We are seeing a move towards a more considered trade policy, which is a very good thing. There are three events from the last year which support my view. The first was the decision of the Minister of Trade, Industry and Competition (Minister of Trade) to suspend the implementation of the anti-dumping duties on bone-in chicken from Brazil, Denmark, Ireland, Poland and Spain. It was the first time in ITAC’s 20-year history that such a decision has been taken and it appears to have been driven by a concern for the inflationary impact on chicken prices if the duties had been imposed. Public interest is a long overdue consideration in anti-dumping investigations.
The second was the February 2023 decision to proactively review the import duties on rolled aluminium. This is the stuff you use to make beverage cans, foil and truck tankers, amongst other things. No specific reasons have been given for the review, but given the duties are at their maximum possible level of 15%, the review will be considering whether to reduce these duties. These reviews should happen automatically, but for the longest time this has not happened. The fact that they are happening reflects very well on ITAC.
The third was the decision by the Minister of Trade to not impose anti-dumping duties on steel chain from China even though ITAC recommended imposing duties. ITAC would have found dumping and material injury caused by the dumping. The Minister however took a contrary view, noting instead that the import volumes had dropped out of China and the Applicant’s prices had been rising. Near the end of the gazette, ITAC notes “This rejection was based on the Minister’s belief that the Commission’s recommendation did not duly empower him to establish, to a reasonable degree of certainty, that material injury or the threat of it from dumped imports, had been inflicted on the applicant.” The Minister is right. Here are the imports for the investigation period (first three years), plus another year. The import volumes dropped by 46%, for the investigation period, while the price rose by 15% over the three years.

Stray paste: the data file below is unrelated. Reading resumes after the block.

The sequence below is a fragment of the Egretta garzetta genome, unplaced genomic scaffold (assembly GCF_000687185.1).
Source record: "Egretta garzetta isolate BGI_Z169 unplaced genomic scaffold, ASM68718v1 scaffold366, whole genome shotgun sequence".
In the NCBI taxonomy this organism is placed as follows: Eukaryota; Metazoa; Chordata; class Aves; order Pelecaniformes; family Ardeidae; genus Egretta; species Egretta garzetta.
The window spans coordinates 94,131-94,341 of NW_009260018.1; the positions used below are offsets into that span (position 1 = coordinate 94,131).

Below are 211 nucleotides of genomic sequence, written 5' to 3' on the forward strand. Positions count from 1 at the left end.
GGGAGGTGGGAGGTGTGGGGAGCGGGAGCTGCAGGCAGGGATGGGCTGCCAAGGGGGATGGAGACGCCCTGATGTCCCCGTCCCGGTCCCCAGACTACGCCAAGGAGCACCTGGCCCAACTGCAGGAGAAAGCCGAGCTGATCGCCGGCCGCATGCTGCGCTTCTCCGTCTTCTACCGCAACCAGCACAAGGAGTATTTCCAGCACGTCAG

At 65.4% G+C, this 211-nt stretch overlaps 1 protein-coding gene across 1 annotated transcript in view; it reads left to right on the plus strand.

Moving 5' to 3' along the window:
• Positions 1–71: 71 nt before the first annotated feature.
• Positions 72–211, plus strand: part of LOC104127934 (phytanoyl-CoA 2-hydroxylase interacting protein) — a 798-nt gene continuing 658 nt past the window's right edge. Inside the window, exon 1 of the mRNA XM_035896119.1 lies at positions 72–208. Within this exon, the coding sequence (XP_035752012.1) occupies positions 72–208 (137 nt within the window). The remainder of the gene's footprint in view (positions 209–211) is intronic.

The implications of the shift in policy
- Both tariff and anti-dumping investigations are hewing closer to the rules which govern them. For the longest time, there was an increasing shift towards political, rather than technically correct decisions. The shift back is welcomed. It will see improved use of the instruments, which have been in slow decline for a while.
- It is a little alarming that we need to rely on the Minister to pick up on a technical error, but at the same time, its good to know he is attentive enough to have spotted the mistake before it was locked into law for at least five years. Yay for Minister Patel!
- I don’t believe applicants for anti-dumping duties need concern themselves that this is a swing in the opposite direction where they will struggle to have duties implemented. The shift appears to be towards taking decisions which more closely aligned with the law, which is just good all around. Valid cases will still have duties imposed and poor cases will rightly be terminated.
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We are about to release our XA Trade Investigation Index before the end of March 2023. If you subscribe to our blog, you will receive an invite to the launch. The index monitors how long investigations take to be completed and measures the economic implications of delayed decisions. (Spoiler: It’s a lot).